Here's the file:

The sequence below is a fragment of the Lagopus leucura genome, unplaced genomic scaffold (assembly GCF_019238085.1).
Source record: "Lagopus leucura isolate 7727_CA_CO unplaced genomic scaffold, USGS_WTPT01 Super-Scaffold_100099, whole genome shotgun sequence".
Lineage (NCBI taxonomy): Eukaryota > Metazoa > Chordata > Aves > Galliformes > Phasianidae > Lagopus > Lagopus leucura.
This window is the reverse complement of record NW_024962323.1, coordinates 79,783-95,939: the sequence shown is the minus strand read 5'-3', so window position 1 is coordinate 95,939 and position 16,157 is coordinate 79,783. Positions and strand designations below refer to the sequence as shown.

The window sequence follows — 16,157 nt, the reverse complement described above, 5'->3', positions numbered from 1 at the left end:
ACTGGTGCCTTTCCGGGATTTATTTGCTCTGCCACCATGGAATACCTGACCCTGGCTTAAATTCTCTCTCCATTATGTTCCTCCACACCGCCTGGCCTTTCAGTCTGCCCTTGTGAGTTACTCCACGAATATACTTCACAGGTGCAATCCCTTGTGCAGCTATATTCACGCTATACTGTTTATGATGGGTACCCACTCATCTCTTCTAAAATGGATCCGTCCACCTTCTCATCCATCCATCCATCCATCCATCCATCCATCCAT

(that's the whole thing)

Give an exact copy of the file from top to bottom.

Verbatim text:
The sequence below is a fragment of the Lagopus leucura genome, unplaced genomic scaffold (assembly GCF_019238085.1).
Source record: "Lagopus leucura isolate 7727_CA_CO unplaced genomic scaffold, USGS_WTPT01 Super-Scaffold_100099, whole genome shotgun sequence".
Lineage (NCBI taxonomy): Eukaryota > Metazoa > Chordata > Aves > Galliformes > Phasianidae > Lagopus > Lagopus leucura.
This window is the reverse complement of record NW_024962323.1, coordinates 79,783-95,939: the sequence shown is the minus strand read 5'-3', so window position 1 is coordinate 95,939 and position 16,157 is coordinate 79,783. Positions and strand designations below refer to the sequence as shown.

The window sequence follows — 16,157 nt, the reverse complement described above, 5'->3', positions numbered from 1 at the left end:
ACTGGTGCCTTTCCGGGATTTATTTGCTCTGCCACCATGGAATACCTGACCCTGGCTTAAATTCTCTCTCCATTATGTTCCTCCACACCGCCTGGCCTTTCAGTCTGCCCTTGTGAGTTACTCCACGAATATACTTCACAGGTGCAATCCCTTGTGCAGCTATATTCACGCTATACTGTTTATGATGGGTACCCACTCATCTCTTCTAAAATGGATCCGTCCACCTTCTCATCCATCCATCCATCCATCCATCCATCCATCCAT